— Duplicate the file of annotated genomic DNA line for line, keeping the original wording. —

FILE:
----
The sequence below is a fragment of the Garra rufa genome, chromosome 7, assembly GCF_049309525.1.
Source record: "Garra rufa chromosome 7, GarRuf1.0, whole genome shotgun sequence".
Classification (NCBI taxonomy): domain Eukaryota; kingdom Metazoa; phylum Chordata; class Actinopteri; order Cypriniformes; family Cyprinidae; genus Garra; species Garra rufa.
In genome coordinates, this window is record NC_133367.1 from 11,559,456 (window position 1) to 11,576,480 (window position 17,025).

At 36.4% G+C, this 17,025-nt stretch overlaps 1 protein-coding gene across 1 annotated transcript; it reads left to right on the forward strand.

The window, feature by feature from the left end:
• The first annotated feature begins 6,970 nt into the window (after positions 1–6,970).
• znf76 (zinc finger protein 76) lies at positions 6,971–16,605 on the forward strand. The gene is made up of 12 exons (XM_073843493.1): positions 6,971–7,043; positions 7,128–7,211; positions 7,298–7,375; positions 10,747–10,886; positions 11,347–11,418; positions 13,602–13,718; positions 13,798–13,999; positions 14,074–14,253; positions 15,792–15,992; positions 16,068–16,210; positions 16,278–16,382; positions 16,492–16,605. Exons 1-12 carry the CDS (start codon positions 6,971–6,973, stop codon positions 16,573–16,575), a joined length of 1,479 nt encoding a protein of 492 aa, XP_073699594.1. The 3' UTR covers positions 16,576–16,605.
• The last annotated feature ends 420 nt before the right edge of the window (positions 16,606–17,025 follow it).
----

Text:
The sequence below is a fragment of the Garra rufa genome, chromosome 7, assembly GCF_049309525.1.
Source record: "Garra rufa chromosome 7, GarRuf1.0, whole genome shotgun sequence".
Classification (NCBI taxonomy): domain Eukaryota; kingdom Metazoa; phylum Chordata; class Actinopteri; order Cypriniformes; family Cyprinidae; genus Garra; species Garra rufa.
In genome coordinates, this window is record NC_133367.1 from 11,559,456 (window position 1) to 11,576,480 (window position 17,025).

At 36.4% G+C, this 17,025-nt stretch overlaps 1 protein-coding gene across 1 annotated transcript; it reads left to right on the forward strand.

The window, feature by feature from the left end:
• The first annotated feature begins 6,970 nt into the window (after positions 1–6,970).
• znf76 (zinc finger protein 76) lies at positions 6,971–16,605 on the forward strand. The gene is made up of 12 exons (XM_073843493.1): positions 6,971–7,043; positions 7,128–7,211; positions 7,298–7,375; positions 10,747–10,886; positions 11,347–11,418; positions 13,602–13,718; positions 13,798–13,999; positions 14,074–14,253; positions 15,792–15,992; positions 16,068–16,210; positions 16,278–16,382; positions 16,492–16,605. Exons 1-12 carry the CDS (start codon positions 6,971–6,973, stop codon positions 16,573–16,575), a joined length of 1,479 nt encoding a protein of 492 aa, XP_073699594.1. The 3' UTR covers positions 16,576–16,605.
• The last annotated feature ends 420 nt before the right edge of the window (positions 16,606–17,025 follow it).